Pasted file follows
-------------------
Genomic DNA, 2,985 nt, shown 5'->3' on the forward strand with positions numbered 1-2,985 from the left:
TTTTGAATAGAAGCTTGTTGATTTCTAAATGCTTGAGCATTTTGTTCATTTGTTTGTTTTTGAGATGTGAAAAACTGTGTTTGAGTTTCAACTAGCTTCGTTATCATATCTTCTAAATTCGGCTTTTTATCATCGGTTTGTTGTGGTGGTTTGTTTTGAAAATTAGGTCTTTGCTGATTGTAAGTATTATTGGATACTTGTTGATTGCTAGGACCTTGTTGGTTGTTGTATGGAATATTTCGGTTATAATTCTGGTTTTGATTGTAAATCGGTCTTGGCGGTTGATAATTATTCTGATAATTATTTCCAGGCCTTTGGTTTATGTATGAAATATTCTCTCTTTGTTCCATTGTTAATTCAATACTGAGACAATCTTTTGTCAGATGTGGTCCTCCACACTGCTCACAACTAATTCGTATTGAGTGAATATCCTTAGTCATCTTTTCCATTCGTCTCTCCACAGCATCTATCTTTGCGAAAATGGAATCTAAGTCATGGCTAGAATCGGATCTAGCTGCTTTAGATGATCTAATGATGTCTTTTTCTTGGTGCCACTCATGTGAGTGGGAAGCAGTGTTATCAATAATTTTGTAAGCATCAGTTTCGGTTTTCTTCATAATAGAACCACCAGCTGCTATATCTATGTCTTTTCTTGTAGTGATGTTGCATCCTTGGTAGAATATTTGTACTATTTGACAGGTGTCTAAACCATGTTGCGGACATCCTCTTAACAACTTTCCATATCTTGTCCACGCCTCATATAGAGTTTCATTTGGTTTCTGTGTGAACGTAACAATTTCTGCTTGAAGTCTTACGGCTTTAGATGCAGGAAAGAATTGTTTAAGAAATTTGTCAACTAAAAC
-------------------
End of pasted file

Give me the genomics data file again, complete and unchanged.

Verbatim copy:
Genomic DNA, 2,985 nt, shown 5'->3' on the forward strand with positions numbered 1-2,985 from the left:
TTTTGAATAGAAGCTTGTTGATTTCTAAATGCTTGAGCATTTTGTTCATTTGTTTGTTTTTGAGATGTGAAAAACTGTGTTTGAGTTTCAACTAGCTTCGTTATCATATCTTCTAAATTCGGCTTTTTATCATCGGTTTGTTGTGGTGGTTTGTTTTGAAAATTAGGTCTTTGCTGATTGTAAGTATTATTGGATACTTGTTGATTGCTAGGACCTTGTTGGTTGTTGTATGGAATATTTCGGTTATAATTCTGGTTTTGATTGTAAATCGGTCTTGGCGGTTGATAATTATTCTGATAATTATTTCCAGGCCTTTGGTTTATGTATGAAATATTCTCTCTTTGTTCCATTGTTAATTCAATACTGAGACAATCTTTTGTCAGATGTGGTCCTCCACACTGCTCACAACTAATTCGTATTGAGTGAATATCCTTAGTCATCTTTTCCATTCGTCTCTCCACAGCATCTATCTTTGCGAAAATGGAATCTAAGTCATGGCTAGAATCGGATCTAGCTGCTTTAGATGATCTAATGATGTCTTTTTCTTGGTGCCACTCATGTGAGTGGGAAGCAGTGTTATCAATAATTTTGTAAGCATCAGTTTCGGTTTTCTTCATAATAGAACCACCAGCTGCTATATCTATGTCTTTTCTTGTAGTGATGTTGCATCCTTGGTAGAATATTTGTACTATTTGACAGGTGTCTAAACCATGTTGCGGACATCCTCTTAACAACTTTCCATATCTTGTCCACGCCTCATATAGAGTTTCATTTGGTTTCTGTGTGAACGTAACAATTTCTGCTTGAAGTCTTACGGCTTTAGATGCAGGAAAGAATTGTTTAAGAAATTTGTCAACTAAAAC